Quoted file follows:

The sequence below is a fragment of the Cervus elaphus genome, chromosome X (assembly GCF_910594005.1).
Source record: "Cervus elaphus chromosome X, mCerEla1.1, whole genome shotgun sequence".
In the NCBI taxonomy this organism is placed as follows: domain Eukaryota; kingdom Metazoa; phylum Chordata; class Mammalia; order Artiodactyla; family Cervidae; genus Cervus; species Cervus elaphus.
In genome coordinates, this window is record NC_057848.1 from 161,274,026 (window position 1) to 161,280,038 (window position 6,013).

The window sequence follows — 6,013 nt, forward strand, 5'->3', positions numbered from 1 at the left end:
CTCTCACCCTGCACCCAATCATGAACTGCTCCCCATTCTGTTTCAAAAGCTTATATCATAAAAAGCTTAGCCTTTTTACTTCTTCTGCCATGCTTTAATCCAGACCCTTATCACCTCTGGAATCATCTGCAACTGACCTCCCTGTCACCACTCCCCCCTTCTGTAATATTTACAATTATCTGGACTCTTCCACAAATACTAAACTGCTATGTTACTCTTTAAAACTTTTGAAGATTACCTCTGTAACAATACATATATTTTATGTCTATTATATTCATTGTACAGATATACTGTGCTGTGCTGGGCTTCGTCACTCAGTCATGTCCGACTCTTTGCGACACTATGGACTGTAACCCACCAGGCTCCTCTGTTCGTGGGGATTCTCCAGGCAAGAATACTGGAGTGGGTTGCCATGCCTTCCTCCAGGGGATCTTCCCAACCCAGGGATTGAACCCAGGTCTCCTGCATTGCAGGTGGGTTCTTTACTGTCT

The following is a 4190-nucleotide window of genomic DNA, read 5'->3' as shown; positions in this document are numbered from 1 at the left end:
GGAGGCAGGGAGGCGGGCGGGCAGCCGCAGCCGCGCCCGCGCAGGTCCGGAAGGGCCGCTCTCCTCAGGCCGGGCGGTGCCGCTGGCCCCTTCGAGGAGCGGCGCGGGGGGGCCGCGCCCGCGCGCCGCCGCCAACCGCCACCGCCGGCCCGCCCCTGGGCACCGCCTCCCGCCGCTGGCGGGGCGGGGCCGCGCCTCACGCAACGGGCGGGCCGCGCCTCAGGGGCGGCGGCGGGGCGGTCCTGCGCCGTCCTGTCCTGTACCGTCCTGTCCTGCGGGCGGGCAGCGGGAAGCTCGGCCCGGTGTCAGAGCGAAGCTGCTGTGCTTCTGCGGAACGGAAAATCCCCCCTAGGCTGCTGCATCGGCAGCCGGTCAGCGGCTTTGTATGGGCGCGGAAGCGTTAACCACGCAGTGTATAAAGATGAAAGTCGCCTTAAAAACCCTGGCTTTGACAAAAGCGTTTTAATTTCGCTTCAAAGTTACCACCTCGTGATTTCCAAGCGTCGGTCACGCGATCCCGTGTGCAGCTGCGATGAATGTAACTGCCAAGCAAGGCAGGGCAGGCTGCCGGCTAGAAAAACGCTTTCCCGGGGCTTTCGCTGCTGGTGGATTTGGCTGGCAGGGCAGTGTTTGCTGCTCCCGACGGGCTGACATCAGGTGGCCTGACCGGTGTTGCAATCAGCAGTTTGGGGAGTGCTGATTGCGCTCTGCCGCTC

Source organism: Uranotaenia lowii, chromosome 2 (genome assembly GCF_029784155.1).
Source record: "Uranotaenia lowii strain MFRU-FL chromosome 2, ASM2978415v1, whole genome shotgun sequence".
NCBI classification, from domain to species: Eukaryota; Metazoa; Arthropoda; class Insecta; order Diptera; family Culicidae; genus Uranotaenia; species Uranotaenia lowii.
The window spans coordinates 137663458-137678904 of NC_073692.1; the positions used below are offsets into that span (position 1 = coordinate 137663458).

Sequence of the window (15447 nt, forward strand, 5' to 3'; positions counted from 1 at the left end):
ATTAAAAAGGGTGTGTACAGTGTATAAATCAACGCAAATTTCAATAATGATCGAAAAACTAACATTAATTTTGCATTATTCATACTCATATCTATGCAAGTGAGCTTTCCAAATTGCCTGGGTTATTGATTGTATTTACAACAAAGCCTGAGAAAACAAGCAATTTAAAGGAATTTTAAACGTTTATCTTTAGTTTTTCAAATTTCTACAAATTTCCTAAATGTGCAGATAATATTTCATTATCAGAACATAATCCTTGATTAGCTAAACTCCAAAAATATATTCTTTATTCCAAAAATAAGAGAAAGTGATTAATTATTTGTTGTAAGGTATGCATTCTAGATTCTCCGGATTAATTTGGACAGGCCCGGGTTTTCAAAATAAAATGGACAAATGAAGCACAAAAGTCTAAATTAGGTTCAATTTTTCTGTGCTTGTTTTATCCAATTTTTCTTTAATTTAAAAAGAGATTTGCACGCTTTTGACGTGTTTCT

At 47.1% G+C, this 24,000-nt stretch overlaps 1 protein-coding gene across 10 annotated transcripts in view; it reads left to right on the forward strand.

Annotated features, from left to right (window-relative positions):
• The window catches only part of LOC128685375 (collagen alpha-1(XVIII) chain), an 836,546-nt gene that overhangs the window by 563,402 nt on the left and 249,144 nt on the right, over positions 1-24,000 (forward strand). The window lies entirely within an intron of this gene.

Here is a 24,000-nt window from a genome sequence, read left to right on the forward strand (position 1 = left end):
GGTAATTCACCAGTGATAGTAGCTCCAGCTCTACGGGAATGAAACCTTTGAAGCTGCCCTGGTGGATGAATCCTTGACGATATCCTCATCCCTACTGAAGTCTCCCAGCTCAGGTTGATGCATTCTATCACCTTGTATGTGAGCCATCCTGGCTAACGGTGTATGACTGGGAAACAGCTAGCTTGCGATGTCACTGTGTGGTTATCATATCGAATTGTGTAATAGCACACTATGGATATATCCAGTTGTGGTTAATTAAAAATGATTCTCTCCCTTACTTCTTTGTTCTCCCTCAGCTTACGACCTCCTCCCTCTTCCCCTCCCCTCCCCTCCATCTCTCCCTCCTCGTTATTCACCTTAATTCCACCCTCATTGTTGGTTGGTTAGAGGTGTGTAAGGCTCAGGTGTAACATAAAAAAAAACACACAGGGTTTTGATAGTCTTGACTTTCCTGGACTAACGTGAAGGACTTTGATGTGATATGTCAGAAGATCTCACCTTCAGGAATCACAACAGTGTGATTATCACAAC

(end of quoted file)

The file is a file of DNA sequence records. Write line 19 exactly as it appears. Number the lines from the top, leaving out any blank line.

GGTAATTCACCAGTGATAGTAGCTCCAGCTCTACGGGAATGAAACCTTTGAAGCTGCCCTGGTGGATGAATCCTTGACGATATCCTCATCCCTACTGAAGTCTCCCAGCTCAGGTTGATGCATTCTATCACCTTGTATGTGAGCCATCCTGGCTAACGGTGTATGACTGGGAAACAGCTAGCTTGCGATGTCACTGTGTGGTTATCATATCGAATTGTGTAATAGCACACTATGGATATATCCAGTTGTGGTTAATTAAAAATGATTCTCTCCCTTACTTCTTTGTTCTCCCTCAGCTTACGACCTCCTCCCTCTTCCCCTCCCCTCCCCTCCATCTCTCCCTCCTCGTTATTCACCTTAATTCCACCCTCATTGTTGGTTGGTTAGAGGTGTGTAAGGCTCAGGTGTAACATAAAAAAAAACACACAGGGTTTTGATAGTCTTGACTTTCCTGGACTAACGTGAAGGACTTTGATGTGATATGTCAGAAGATCTCACCTTCAGGAATCACAACAGTGTGATTATCACAAC